One thing you should note about cardioid mics is that they produce more bass the closer they are to the sound source. This is known as the proximity effect – which means that the closer the microphone is to the sound source, the more bass it picks up.
Most cardioid condenser mics have a bass roll-off switch which allows you to eliminate excess bass frequency pick-up for a clearer sound signal.
3. Figure 8
As the name suggests, a figure-8 microphone (or bidirectional mic) picks up sound from both the front and back, but not at the sides. The microphone is so named because it has a polar pattern that resembles a “figure-8”.
These type of microphones are used to record two instruments simultaneously, while eliminating any sound coming from other instruments or musicians.
For example, you can place this microphone in between two horn players with the mic perpendicular to both players.
Most figure-8 microphones have the same frequency response for both the front and back, although some ribbon mics are known to produce very different responses depending on whether the sound is coming from the front and back.
You can use this to your advantage by adjusting the mic positioning depending on how much low/high frequency you wish to record.
4. Multiple-pattern mics
These types of condenser microphones allow you to switch between different pickup patterns. They come with a switch that allow you to change between omnidirectional, figure-8 and cardioid.
These microphones are able to do this because they have two sets of diaphragms and backplates which are positioned back to back.
It’s generally a good idea to have one of these in stock so that you can adjust the sound of your recording studio depending on your needs.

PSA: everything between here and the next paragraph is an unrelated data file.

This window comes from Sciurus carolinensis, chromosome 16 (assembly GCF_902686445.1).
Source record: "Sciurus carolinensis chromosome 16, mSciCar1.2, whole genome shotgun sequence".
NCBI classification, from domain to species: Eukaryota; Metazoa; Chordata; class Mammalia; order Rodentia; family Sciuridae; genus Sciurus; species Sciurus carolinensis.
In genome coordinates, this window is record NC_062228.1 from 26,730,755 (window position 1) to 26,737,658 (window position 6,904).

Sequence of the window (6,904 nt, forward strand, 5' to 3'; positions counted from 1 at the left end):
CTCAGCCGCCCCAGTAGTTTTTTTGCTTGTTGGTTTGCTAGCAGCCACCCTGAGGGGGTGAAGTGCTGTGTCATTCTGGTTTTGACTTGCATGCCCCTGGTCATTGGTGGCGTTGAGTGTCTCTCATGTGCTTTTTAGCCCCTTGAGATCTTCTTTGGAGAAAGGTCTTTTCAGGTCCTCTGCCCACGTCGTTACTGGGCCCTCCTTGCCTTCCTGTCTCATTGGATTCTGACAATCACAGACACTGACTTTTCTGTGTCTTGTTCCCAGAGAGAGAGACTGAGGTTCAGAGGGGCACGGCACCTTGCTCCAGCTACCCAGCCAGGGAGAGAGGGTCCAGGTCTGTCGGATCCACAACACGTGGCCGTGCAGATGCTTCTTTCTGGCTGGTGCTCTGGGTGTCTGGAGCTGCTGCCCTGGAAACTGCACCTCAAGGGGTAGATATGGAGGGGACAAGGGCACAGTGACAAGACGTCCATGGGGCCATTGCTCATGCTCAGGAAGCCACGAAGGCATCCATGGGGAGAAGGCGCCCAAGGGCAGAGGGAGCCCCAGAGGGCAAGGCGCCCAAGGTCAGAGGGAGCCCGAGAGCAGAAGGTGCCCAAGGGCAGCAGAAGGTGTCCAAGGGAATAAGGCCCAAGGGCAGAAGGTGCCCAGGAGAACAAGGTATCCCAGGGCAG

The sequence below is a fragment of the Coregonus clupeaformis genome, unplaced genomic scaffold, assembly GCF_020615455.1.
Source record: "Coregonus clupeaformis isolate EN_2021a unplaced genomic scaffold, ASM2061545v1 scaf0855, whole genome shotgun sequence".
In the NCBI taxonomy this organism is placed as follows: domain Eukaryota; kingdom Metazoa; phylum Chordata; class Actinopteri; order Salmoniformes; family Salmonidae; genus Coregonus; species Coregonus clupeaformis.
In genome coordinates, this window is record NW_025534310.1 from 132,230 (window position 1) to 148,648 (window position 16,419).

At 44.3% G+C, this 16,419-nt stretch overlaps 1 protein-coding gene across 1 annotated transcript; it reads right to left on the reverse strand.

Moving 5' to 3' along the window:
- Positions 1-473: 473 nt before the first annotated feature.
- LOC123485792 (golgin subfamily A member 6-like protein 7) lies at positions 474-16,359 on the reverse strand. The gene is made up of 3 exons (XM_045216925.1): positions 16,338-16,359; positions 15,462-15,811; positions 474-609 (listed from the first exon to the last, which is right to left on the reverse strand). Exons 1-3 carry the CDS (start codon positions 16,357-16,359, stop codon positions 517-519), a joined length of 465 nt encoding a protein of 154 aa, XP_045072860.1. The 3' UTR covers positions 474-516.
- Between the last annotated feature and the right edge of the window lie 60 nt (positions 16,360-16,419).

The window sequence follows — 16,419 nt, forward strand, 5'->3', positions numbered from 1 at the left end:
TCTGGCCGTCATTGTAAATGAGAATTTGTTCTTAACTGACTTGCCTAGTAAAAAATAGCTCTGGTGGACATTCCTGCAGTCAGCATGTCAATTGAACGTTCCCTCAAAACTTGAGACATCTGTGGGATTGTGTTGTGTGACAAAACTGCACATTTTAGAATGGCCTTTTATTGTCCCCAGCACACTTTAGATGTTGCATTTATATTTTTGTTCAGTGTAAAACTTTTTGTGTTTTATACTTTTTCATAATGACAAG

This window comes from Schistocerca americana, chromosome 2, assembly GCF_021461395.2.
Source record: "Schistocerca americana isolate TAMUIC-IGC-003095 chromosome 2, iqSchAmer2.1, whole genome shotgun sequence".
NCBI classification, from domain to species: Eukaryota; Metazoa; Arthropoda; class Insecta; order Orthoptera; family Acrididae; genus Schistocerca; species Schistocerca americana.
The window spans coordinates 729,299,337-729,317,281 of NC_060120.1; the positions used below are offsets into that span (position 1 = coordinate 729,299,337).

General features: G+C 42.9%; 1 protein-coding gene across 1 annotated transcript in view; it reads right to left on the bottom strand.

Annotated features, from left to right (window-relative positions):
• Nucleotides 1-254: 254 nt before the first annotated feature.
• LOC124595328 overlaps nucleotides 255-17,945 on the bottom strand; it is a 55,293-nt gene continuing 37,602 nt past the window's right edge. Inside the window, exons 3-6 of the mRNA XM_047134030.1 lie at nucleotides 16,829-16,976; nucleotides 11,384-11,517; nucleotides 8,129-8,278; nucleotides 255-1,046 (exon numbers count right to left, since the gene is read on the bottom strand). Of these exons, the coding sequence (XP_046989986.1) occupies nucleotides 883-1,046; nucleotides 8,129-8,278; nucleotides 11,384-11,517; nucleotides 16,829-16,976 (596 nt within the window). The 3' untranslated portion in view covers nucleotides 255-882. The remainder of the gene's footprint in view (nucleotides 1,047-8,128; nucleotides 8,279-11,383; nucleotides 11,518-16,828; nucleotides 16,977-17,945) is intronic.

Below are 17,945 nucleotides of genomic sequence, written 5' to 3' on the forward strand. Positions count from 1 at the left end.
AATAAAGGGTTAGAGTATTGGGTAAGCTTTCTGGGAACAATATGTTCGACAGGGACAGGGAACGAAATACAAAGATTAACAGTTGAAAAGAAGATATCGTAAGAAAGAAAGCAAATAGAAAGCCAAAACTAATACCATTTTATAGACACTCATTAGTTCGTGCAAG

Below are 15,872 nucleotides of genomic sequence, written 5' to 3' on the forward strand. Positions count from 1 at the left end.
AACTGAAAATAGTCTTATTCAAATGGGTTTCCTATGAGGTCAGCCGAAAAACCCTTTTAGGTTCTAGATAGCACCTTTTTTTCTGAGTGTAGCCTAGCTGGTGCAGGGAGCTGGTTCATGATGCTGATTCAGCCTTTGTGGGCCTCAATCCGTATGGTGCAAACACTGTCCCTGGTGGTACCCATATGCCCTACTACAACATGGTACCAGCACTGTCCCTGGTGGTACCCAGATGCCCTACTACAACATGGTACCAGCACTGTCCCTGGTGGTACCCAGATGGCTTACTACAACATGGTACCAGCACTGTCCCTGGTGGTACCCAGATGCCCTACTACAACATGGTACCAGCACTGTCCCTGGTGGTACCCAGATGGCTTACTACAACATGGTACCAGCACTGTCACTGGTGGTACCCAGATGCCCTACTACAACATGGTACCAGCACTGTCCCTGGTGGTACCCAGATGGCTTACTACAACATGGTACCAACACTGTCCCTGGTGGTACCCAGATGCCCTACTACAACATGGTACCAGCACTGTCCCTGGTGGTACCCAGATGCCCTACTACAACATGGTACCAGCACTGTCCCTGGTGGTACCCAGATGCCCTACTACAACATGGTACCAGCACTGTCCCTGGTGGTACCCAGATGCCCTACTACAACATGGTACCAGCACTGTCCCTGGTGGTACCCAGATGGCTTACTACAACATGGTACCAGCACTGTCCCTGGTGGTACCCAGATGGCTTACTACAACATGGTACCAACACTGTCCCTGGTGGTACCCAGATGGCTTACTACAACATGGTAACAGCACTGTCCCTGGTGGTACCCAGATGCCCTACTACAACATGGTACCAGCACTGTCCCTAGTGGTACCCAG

Some good choices:
Is there a difference between a cheap and expensive microphone?
If you are doing professional recordings, the truth is that your recordings will sound only as good as your microphone.
All the post-production equipment and DAW enhancements aren’t going to make a poor recording sound truly good.
But that doesn’t mean you should get the most expensive mics out there…they aren’t going to make a substantial difference from a (relatively) cheaper mic that does the job well.
I would look out for three things when choosing mics:
- Polar patterns – this affects how ‘well’ the microphone hears sound from different directions
- Dynamic range – Generally speaking, more expensive mics will have a greater dynamic range which means that they record more information (and produce more detailed sound)
- Frequency response – Usually, the better the mic, the wider the frequency range, but bear in mind that human hears can only hear between 20 Hz to 20 kHz
You should plan your microphone requirements accordingly for your home studio.
If you intend to do any serious recording, you will need a microphone preamp – this device supplies power to the mic to boost its signal so that it can be recorded – otherwise your recording may sound noisy and distorted because a microphone on itself doesn’t have much power.
The best microphone in the world won’t sound any better than an average mic if you run it through a cheap preamp, and vice versa.
If your studio mixer or audio interface comes with XLR inputs, chances are they are already fitted with microphone preamps in the XLR channels. That said, these are generally lower quality that dedicated preamps but will work for most budget home recording studios.
When we talk about microphone preamps, there are generally 3 types:
1. Solid-state preamp
Solid-state preamps use transistors to boost the signal in a microphone. These preamps are great if you want to get a clear and detailed sound with a transparent sound signature.
I would generally go for these if you want to want as natural a sound as possible to your studio recordings. When you pair a solid-state preamp with a condenser or ribbon mic, you get warm and smooth sound performance.